Middle East cruise sector has 'huge' potential despite Red Sea crisis

Speakers at Arabian Travel Market discuss opportunities for growth in region

Dubai Harbour Cruise Terminal welcomes hundreds of thousands of passengers every year. Photo: Dubai Media Office
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The Middle East's cruise sector is lagging behind global competitors as it seeks to navigate the challenging waters of the Red Sea crisis, but industry experts said the region still has major potential for growth.

Major cruise operators have adjusted itineraries or cancelled voyages amid attacks by Yemen's Houthi rebels on commercial vessels in the key shipping route.

Dave Goodger, managing director of EMEA Tourism Economics, an Oxford Economics company, said deployment to the Red Sea is down on last year and occupancy is a bit lower, but that the industry was “very resilient”.

“There is this perception of risk and [tourism is] driven by perceptions,” Mr Goodger said during a panel discussion at the Arabian Travel Market exhibition in Dubai, which ends on Thursday.

People in the region need to be more aware that they can cruise in our own backyard. They don't need to fly six hours to the Med or 15 hours to the Caribbean
Saud Hareb Almheiri

“When there are adverse effects, people tend to stay away, but travellers come back.

“There is an impact today, but that's not to say it'll impact the industry tomorrow.”

'We are very confident'

While cruise travel is outpacing wider demand for international travel around the world, with the exception of Asia, the Middle East's recovery is slower, according to Tourism Economics's latest report.

Whereas cruise occupancy is at 111 per cent in the Caribbean, for example, and 107 per cent in the Mediterranean, it's at 90 per cent in the Middle East and Africa, it found.

The longer-run potential is clear for the region, however, once safe passage through the Suez Canal is possible, the report added.

Turky Kari, executive director of marketing and corporate communications at Saudi Arabia's Aroya Cruises, said once its first ship sets sail in December, it will go through the Red Sea.

“We are very confident and all Red Sea authorities and the Saudi government support this 100 per cent,” he said.

Aroya comes under the management of Saudi Arabia's Public Investment Fund’s cruise company, Cruise Saudi. It plans to launch three cruise ships within 10 years, as well as add seven new ports by 2030 and reach 1.3 million passengers per year.

Its first cruises will last three nights, departing from Jeddah and then spending a day at sea followed by a private island along the Red Sea coast. A seven-night cruise will follow in January, taking in Jeddah, Ain Sokhna and Sharm El Sheikh in Egypt, and Aqaba, Jordan. Aroya also has plans to cruise across the Gulf and the Mediterranean.

A stronger GCC cruise sector

The potential within the region's cruise sector is “huge”, said Saud Hareb Almheiri, cruise tourism and yachting lead at Dubai Department of Economy and Tourism. “But people in the region need to be more aware that they can cruise in our own backyard. They don't need to fly six hours to the Med or 15 hours to the Caribbean.”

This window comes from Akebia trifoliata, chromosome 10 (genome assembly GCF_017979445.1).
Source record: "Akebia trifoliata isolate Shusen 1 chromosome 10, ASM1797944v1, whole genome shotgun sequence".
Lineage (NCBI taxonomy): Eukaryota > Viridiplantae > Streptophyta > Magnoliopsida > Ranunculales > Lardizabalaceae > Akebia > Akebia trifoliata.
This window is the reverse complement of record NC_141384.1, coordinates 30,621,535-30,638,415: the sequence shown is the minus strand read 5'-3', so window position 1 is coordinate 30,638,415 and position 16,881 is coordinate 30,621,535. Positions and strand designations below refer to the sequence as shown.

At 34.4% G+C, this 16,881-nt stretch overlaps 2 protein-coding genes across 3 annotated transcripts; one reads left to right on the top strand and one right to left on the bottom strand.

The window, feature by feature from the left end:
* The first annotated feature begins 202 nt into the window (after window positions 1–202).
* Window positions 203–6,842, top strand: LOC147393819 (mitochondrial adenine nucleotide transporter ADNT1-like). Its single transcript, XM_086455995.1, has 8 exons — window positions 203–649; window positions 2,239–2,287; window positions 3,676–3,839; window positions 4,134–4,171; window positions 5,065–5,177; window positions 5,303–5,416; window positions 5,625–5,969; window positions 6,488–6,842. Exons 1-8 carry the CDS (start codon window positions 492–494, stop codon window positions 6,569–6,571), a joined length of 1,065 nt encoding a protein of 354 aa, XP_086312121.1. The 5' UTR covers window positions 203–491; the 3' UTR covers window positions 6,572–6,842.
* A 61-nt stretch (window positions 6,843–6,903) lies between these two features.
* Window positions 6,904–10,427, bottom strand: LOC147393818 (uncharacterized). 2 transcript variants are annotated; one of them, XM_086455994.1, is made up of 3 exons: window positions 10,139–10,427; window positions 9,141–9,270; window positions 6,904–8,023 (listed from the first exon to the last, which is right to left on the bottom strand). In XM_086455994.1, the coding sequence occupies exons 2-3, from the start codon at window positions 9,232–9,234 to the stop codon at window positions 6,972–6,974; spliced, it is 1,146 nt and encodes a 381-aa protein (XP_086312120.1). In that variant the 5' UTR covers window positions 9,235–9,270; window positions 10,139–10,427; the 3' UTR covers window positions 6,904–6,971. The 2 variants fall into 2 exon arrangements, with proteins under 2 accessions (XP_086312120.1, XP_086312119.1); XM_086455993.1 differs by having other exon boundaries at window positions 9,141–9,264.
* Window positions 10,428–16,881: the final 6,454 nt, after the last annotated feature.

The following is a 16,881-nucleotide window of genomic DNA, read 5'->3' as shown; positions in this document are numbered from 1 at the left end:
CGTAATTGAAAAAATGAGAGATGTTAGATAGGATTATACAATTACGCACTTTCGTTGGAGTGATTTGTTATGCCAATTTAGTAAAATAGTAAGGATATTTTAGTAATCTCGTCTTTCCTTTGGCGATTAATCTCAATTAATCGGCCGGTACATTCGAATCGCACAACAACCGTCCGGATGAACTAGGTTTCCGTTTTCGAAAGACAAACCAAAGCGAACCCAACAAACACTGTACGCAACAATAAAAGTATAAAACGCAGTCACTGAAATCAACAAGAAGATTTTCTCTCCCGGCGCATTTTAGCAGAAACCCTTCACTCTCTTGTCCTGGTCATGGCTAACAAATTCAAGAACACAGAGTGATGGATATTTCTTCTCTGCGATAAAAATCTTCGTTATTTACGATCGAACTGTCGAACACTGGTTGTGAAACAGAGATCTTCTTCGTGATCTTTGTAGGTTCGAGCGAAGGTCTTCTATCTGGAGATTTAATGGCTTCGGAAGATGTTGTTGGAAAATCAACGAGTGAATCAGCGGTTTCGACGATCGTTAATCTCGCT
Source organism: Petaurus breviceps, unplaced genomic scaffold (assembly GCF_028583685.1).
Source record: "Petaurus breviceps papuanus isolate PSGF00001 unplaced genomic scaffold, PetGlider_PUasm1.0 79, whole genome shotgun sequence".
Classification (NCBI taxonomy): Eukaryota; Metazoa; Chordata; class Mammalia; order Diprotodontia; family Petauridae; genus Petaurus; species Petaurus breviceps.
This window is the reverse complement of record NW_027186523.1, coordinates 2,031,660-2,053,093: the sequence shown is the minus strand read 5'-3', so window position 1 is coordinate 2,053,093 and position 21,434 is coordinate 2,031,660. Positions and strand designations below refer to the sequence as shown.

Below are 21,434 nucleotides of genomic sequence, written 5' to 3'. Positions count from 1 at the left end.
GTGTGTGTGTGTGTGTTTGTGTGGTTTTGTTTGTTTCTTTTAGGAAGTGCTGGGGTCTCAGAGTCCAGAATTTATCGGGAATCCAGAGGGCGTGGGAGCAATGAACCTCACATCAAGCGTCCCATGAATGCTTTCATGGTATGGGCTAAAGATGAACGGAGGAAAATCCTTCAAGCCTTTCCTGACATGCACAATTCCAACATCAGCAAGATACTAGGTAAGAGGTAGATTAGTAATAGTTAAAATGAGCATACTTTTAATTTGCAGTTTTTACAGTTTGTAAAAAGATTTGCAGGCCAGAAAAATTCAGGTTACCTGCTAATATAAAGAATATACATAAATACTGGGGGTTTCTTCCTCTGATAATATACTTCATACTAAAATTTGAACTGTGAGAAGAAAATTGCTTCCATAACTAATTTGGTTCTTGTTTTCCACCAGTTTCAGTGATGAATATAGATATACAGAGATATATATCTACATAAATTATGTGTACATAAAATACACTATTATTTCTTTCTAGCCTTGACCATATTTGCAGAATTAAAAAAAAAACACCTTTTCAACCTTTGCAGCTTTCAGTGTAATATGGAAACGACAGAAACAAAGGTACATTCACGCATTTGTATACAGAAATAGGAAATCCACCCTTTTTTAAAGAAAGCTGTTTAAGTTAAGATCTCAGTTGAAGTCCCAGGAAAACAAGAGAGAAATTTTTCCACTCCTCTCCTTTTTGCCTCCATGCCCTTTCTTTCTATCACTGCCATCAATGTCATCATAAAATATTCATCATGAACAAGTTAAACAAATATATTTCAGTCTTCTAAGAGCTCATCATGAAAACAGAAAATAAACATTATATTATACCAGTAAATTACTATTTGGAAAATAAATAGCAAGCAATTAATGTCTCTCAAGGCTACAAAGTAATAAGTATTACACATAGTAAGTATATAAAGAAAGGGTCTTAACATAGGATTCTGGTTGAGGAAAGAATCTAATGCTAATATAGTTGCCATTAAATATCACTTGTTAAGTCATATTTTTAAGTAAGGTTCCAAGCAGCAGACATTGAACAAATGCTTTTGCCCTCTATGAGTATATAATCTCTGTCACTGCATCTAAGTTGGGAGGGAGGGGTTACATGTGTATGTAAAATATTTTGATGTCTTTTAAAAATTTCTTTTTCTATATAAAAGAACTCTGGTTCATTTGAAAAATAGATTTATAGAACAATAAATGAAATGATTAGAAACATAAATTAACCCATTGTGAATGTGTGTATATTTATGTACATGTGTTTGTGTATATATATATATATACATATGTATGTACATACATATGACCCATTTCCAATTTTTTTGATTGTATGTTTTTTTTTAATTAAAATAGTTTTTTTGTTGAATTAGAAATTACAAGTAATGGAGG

This is why Cruise Arabian Alliance was set up in March, to foster co-operation in the region as the countries work together to maintain service levels and educate the market.

“We're strong, but we're stronger together,” said Mr Almheiri.

Lakshmi Durai, chief executive of Middle East cruise agency CruiseExplore, said the more cruise liners there are in the region, the better for the sector. “One cruise line is not competitive to another cruise line,” she said. “There is a huge number of people who take land vacations every year from here. Instead of a staycation, why not a cruisecation?

“Cruises are very easy to sell. They're all inclusive, it's one vacation to see multiple locations, there are no flight costs. Cruising in the Gulf is a fantastic winter vacation.”

Partnerships and packages are key

Opportunities extend beyond regular holidays, added Mr Kari, who said Cruise Saudi is also looking at developing wedding packages.

Mr Almheiri believes events at sea is another area for growth. “The awareness is not there at the moment, but I believe strongly it'll happen in the near future,” he said. “Holding events at sea will be something different, maybe for smaller cruise ships rather than the larger ships.”

International cruise liners have also shown interest in extending the season through the summer, added Mr Almheiri.

Mr Goodger's findings showed greater demand for longer cruises, but also strong demand for shorter cruises. “The key is to offer a lot of different packages to cater to different ways people can travel,” he said.

“People also spend a night in a destination before or after they cruise, so land tourism can complement, destination benefits can support the port destination by having that infrastructure.”

Partnerships are key, agreed Mr Almheiri. “There has been more happening in this ecosystem in the past year and a half spurred by demand and raised interest,” he said.

This includes Emirates' new two-year partnership with MSC Cruises, which allows passengers to book fly-cruise holiday packages that include return flights from 21 airports across Europe and South America. The agreement was made on Wednesday at Arabian Travel Market.

Ultimately, the future of the industry is bright, Mr Goodger said. “There are two words I use in general when focusing on travel as a whole, with a lot of economic disruptions, and that's cautious optimism,” he said. “But when talking about cruising, it's optimism.”

Updated: May 09, 2024, 11:00 AM